31 December 2018

V is for plant-based


At eleven-twenty on Christmas Eve, we left the house to walk up the hill to St Peter's for midnight mass. The girls were singing in the choir for the third or fourth time in two days, and we came into the alcoves in the entryway of the church, as the community carol service was ending. I could see Father Graeme through the glass windows on the inside doors, wearing a black robe and collar and as I looked past the vergers, I could see him leaping in the middle of the sanctuary, willing the carolers with their coats on but open, to sing more loudly, more clearly. One doesn't always take one's coat off for worship at St Peter's. In practical terms, the heating may or may not be working, but in theological terms, you may also need to make a run for it. The community carolers were singing loudly, but not as loudly as they could and were looking at Graeme with a begging, collective weariness. It's eleven-thirty on Christmas Eve — surely, this level of enthusiasm is sufficient.

The Pihlajas of Harborne stood waiting under the tower, the belfry, like penguins staying warm, the candle prayers burning and the muffled sounds of carols from inside. I had lit a candle here before, I remembered, for some death, but I don't remember which one and I stood wondering if I had mistaken it for a candle I lit this summer, in Sacré-Cœur in Paris as a prayer. I couldn't manage actual words there, but I could pay the two Euro fee and put it up among the others. Now too, I stared at the candles as burning prayers for family members or relationships, and got lost in thoughts of the past, of marching my brother around Parisian museums. After a minute, Yoko and I started taking pictures as we waited, first of me and the girls and then when someone else appeared, pictures of the whole family.

Whatever it was, something changed in July of this year, and I couldn't bear eating anything with milk or eggs anymore. I don't know why exactly, except that it's been the year of the vegan — all the millennials like me have all quit milk and eggs anyway, because we are concerned about global warming and plastic in our food. We read some article on some hipster blog that won't be around in three years, all of us running the risk of it being a passing phase, that in ten years, when I'm eating meat again, I'll look back at myself with pity. This generic storyline is made of up hundreds of thousands of individual stories in the conversion genre and mine is simple enough. For years, the cognitive dissonance of not eating meat, but eating cheese and eggs, hadn't really bothered me and then it did. I know I could go to McDonald's tomorrow and have a Big Mac and fries and coke, like that, like I'm fifteen again, and eat it without any consequences, but it feels as impossible as flying. I'm embarrassed to say all this, like I have finally really converted, and now, I'm the religious person among non-religious, the way that your friend circle collapses after you're born again, and find yourself surrounded by other born-again Christians.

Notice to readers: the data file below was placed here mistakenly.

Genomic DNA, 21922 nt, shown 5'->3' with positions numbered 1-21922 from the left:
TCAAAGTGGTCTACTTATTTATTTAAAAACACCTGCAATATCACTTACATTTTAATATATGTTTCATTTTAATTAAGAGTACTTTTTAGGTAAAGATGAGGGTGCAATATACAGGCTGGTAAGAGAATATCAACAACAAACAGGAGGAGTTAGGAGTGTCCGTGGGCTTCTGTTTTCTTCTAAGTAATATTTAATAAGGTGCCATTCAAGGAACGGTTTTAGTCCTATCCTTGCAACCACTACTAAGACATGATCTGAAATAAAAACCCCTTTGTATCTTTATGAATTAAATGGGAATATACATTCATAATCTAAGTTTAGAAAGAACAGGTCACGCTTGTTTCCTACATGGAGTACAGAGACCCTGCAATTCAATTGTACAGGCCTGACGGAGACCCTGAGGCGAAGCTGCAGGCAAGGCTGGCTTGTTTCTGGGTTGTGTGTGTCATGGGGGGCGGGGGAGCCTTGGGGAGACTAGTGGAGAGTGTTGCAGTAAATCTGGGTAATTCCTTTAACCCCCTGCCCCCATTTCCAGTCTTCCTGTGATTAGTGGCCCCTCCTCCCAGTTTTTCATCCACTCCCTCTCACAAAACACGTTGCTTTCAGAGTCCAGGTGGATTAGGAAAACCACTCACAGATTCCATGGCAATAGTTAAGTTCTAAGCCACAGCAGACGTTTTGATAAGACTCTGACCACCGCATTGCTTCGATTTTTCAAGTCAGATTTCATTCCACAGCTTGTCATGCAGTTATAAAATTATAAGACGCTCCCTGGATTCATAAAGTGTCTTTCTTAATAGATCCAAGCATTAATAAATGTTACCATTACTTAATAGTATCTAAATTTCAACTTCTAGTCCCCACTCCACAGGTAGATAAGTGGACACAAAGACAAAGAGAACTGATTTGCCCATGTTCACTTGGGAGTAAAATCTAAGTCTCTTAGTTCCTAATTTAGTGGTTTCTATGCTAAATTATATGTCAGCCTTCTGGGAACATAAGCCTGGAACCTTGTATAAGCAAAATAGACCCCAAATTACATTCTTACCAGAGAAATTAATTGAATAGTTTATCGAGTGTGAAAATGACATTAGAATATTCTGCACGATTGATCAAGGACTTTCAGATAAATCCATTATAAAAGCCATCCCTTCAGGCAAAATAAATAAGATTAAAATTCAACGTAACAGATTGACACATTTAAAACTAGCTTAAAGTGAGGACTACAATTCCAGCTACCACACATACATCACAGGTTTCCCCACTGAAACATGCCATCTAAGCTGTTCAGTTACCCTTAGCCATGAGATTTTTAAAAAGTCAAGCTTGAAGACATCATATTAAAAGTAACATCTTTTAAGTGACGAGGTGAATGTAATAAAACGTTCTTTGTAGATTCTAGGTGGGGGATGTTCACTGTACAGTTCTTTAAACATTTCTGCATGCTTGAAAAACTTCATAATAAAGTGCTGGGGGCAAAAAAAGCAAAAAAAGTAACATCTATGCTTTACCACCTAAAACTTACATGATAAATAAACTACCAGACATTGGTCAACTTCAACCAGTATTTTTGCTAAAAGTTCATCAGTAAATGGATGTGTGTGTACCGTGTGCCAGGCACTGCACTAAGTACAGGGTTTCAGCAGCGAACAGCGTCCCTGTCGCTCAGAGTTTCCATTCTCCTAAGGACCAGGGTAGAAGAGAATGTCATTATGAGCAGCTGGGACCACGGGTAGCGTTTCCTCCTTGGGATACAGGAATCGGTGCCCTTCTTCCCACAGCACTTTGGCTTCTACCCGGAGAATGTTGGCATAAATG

The real truth of my story is that I want to feel less culpable, whether I actually am or not. I want to sate that disciplinary driving force which is behind all of my life decisions. I stand with the children in the fruit section of the supermarket and we buy or don't buy something based on how much plastic it's wrapped in. I'm thirty six, I'm not a child anymore. I have a mortgage and a pension and three kids. You can't get drunk when your daughter is old enough to use euphemisms for you being drunk. Yoko scolded one of the girls for taking something off her sister's plate without asking, and I realised I did this all the time — they learned it from me. Everything I do has consequences now.

The community service let out and we shuffled in to replace the people going back to Christmas whisky, almost midnight now and the girls and Yoko disappeared to the vestry to change. Father Graeme came out again in robes, white ones and we stood and sang and lit candles. I held mine until it had melted all down my hand then picked off the dried wax as we worked our way through the service and shared the peace in the darkness. I stood when I needed to and we knelt at the altar to take communion. Naomi and I walked back to our place, the place the Pihlajas of Harborne sit in St Peter's, the choir singing around us. Our little family with all our problems. I was wearing my coat still, and smoothed it behind me as I sat in the pew and looked up at the stained glass, darkened in the night. Earth stood hard as iron, Water like a stone; Snow had fallen, snow on snow, Snow on snow. The service ended at some point and we sat waiting for the Yoko and the girls to take off their robes and get their coats and walk home.
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